Following the outcry sparked by the military appeals court’s decision on April 12, 2014 to reduce the sentences of the high commanders and directors of the Ministry of Interior to three years in prison, the National Constituent Assembly enacted another law on June 2014 specifically addressing how transitional justice mechanisms might tackle human rights abuses committed during the uprising. The law qualifies the killing or injuring of protesters during the 2010-2011 uprising as “gross violations of human rights” under the jurisdiction of the transitional justice law. It further specifies that when the Truth and Dignity Commission decides to transfer cases of abuses committed during the uprising to the public prosecution office, it will automatically transfer them to the specialized chambers which will have primary jurisdiction to try those cases. In such cases, the invocation of res judicata – a matter already judged – shall not forestall prosecution, according to the transitional justice law.

While the reopening of the cases of human rights abuses committed during the uprising might be a way to address the shortcomings and the lack of justice for the victims, it poses serious concerns with respect to the rights of the defense. The transitional justice framework would allow that a person who was tried by the military court and sentenced to a prison term or acquitted for criminal conduct could face a second trial before the specialized chambers for the same offense. This contravenes one of the basic rights stated in Article 14’s paragraph 7 of the ICCPR, which prohibits “double jeopardy.” There are two main exceptions to the prohibition of double jeopardy under international law – when there are new exceptional circumstances, such as the discovery of new evidence, or when the previous proceedings were not conducted independently or impartially in accordance with due process or were conducted with the purpose of shielding the person from criminal responsibility.

The Truth and Dignity Commission – with its broad access to archives and testimony – could discover new facts significant enough that they could arguably justify a second prosecution of someone already tried. They can also make a case-by-case evaluation of whether the trials satisfied the test; that they were conducted independently and impartially with the intent to bring the person to justice rather than allowing impunity. In such circumstances the transitional justice mechanisms now established in Tunisia could close the accountability gap left open by the flawed trials of those accused of killings and serious human rights abuses during the Tunisian uprising.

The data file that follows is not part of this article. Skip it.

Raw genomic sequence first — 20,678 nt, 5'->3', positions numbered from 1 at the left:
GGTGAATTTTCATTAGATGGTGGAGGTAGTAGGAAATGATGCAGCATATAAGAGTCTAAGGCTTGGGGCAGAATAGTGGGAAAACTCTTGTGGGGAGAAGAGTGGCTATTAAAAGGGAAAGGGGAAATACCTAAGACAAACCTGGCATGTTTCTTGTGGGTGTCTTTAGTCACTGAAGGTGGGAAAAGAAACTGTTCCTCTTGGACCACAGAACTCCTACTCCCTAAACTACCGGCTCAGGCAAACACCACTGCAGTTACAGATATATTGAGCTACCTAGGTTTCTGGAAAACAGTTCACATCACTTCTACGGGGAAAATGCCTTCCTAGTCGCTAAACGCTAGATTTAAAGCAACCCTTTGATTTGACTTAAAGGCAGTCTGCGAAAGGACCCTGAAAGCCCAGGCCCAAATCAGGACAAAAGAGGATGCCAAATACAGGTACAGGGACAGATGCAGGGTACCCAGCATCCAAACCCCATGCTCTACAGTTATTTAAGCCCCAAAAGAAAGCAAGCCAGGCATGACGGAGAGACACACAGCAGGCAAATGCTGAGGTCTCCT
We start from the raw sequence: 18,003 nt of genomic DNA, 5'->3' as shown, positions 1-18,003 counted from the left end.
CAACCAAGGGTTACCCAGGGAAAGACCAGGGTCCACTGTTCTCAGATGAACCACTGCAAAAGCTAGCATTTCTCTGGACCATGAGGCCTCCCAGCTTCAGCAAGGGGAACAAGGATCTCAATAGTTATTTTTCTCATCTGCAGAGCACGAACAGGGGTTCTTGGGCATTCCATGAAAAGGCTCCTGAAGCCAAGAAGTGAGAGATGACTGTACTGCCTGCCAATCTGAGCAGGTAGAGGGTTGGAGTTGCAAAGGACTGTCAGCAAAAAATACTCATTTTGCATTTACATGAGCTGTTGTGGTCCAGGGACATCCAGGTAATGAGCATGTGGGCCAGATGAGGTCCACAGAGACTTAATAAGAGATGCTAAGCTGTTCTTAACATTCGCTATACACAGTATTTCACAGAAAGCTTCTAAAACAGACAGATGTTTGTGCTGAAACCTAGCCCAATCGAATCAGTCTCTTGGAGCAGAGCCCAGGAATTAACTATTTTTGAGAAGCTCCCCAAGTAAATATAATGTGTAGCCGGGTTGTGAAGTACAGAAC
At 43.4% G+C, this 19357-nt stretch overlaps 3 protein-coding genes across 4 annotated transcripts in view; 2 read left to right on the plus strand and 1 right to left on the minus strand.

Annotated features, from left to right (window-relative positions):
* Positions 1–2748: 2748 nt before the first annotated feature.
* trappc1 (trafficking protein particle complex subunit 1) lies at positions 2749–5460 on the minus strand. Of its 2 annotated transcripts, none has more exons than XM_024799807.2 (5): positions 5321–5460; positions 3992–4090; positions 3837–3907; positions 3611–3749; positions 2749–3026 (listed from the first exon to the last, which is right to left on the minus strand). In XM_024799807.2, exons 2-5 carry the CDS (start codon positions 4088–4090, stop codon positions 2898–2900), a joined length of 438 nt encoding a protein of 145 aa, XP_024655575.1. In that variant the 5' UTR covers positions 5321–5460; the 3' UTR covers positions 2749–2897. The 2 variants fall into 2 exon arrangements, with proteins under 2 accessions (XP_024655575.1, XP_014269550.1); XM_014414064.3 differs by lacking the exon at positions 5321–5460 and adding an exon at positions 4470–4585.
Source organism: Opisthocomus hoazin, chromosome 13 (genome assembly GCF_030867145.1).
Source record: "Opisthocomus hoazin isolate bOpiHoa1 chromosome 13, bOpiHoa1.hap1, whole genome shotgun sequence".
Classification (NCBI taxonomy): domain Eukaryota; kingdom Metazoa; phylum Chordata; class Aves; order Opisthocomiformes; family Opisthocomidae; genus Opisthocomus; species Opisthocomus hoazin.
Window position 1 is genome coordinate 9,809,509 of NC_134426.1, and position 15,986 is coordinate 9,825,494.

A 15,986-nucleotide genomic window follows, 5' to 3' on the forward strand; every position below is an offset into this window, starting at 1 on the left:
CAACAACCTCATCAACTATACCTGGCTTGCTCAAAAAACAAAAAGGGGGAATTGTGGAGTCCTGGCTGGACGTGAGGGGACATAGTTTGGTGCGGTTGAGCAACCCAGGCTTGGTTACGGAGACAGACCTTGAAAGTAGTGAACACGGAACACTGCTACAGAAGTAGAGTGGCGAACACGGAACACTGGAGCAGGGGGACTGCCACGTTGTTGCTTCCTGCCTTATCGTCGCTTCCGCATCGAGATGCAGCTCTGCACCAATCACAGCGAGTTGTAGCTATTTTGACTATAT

Recommendations

To the Public Prosecutor

  • Direct all prosecutors to investigate in a thorough, impartial, and timely manner all allegations of serious human rights violations by law enforcement officials, regardless of rank or whether the victim or family has filed a formal complaint.
  • When allegations of misconduct are made against a police officer, the unit to which s/he belongs should be immediately excluded from any role in conducting the police investigation of the incident, beyond that of providing witness statements. Authority should be immediately handed over to the prosecutor. Police teams from other stations should provide assistance as necessary.
  • Ensure that every investigation is conducted promptly and impartially, introduce regulatory timeframes for providing evidence, and ensure that prosecutors investigate all those responsible, including superiors.

To the Interim Government

  • Redouble efforts to ensure that the key suspect in these trials, former president Ben Ali, is extradited from Saudi Arabia.
  • The Minister of Interior should issue a binding decree urging all security forces to adhere at all times to key international standards, notably the UN Basic Principles on the Use of Force and Firearms by Law Enforcement Officials.
  • Ensure a disciplinary investigation into all commanding officers who knew, or who should have known, about serious crimes committed by their subordinates, and failed to act to prevent and punish them.
  • Inform victims and their families in a timely manner about the outcome of internal investigations and disciplinary measures, and make this information public as an indication that the ministry will not tolerate abuse.